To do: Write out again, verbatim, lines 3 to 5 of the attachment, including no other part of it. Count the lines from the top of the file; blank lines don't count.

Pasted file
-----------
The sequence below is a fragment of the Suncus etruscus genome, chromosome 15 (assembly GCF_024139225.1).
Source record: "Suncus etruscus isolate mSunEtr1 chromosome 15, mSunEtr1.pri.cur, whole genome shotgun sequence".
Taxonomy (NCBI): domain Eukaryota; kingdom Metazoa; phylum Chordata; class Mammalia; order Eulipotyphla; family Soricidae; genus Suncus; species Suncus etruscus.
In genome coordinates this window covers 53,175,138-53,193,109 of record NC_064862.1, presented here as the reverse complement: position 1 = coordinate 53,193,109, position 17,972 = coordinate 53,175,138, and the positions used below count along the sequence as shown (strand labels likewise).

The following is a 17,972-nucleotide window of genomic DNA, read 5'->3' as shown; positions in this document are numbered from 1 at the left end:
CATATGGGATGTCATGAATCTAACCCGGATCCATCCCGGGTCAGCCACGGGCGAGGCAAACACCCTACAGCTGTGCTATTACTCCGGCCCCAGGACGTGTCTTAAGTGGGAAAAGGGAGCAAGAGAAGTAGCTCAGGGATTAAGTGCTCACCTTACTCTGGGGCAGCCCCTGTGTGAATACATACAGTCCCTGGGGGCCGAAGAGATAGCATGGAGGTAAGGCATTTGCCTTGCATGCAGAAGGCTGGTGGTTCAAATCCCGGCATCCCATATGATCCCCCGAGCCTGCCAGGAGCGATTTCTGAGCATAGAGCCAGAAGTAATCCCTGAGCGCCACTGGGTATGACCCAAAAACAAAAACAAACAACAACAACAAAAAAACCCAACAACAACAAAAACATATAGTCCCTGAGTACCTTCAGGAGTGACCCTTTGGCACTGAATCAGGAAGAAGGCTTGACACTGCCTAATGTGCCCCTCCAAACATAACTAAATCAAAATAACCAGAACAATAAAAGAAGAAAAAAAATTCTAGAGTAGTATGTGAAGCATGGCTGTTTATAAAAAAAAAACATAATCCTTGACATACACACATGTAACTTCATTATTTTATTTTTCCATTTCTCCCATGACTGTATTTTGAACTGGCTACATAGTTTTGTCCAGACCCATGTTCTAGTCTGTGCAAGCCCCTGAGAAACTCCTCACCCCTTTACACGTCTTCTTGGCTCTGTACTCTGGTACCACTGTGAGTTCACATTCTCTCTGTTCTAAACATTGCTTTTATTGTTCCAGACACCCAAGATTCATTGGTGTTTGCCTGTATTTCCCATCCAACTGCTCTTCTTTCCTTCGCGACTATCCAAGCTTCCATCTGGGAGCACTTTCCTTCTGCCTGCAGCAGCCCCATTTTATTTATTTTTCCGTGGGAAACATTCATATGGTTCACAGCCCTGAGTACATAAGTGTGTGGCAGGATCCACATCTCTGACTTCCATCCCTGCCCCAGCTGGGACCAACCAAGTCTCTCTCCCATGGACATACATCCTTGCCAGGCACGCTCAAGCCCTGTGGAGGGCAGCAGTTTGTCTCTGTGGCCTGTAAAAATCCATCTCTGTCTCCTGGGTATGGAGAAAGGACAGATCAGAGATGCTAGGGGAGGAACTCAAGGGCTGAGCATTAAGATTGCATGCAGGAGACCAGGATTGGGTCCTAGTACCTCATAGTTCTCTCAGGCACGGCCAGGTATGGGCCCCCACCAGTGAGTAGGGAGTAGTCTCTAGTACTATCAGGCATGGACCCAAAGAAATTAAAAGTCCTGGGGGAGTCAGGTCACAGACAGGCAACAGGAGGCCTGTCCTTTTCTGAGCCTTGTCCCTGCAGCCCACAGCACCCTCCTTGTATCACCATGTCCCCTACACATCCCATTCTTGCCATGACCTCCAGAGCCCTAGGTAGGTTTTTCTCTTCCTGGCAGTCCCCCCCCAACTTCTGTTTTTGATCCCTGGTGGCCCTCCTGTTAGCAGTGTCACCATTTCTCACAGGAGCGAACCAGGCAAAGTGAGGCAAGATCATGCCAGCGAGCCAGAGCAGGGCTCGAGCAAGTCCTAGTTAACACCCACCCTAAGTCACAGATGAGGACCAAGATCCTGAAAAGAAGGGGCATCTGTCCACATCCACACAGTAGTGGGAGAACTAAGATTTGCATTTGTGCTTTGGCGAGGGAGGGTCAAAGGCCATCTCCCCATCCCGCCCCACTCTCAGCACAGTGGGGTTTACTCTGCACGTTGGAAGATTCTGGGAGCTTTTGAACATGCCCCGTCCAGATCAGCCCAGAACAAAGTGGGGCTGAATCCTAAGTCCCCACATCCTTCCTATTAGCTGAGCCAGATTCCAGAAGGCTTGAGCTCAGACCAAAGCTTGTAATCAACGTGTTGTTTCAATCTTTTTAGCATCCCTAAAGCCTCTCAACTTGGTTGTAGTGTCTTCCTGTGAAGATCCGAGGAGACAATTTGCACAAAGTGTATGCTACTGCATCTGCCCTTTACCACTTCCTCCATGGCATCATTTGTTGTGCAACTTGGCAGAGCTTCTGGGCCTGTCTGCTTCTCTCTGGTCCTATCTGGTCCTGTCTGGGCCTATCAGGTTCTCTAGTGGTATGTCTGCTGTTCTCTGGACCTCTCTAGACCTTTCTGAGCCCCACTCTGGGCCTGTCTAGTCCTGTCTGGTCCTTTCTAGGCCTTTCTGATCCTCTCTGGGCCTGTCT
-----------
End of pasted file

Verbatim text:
Taxonomy (NCBI): domain Eukaryota; kingdom Metazoa; phylum Chordata; class Mammalia; order Eulipotyphla; family Soricidae; genus Suncus; species Suncus etruscus.
In genome coordinates this window covers 53,175,138-53,193,109 of record NC_064862.1, presented here as the reverse complement: position 1 = coordinate 53,193,109, position 17,972 = coordinate 53,175,138, and the positions used below count along the sequence as shown (strand labels likewise).

The following is a 17,972-nucleotide window of genomic DNA, read 5'->3' as shown; positions in this document are numbered from 1 at the left end: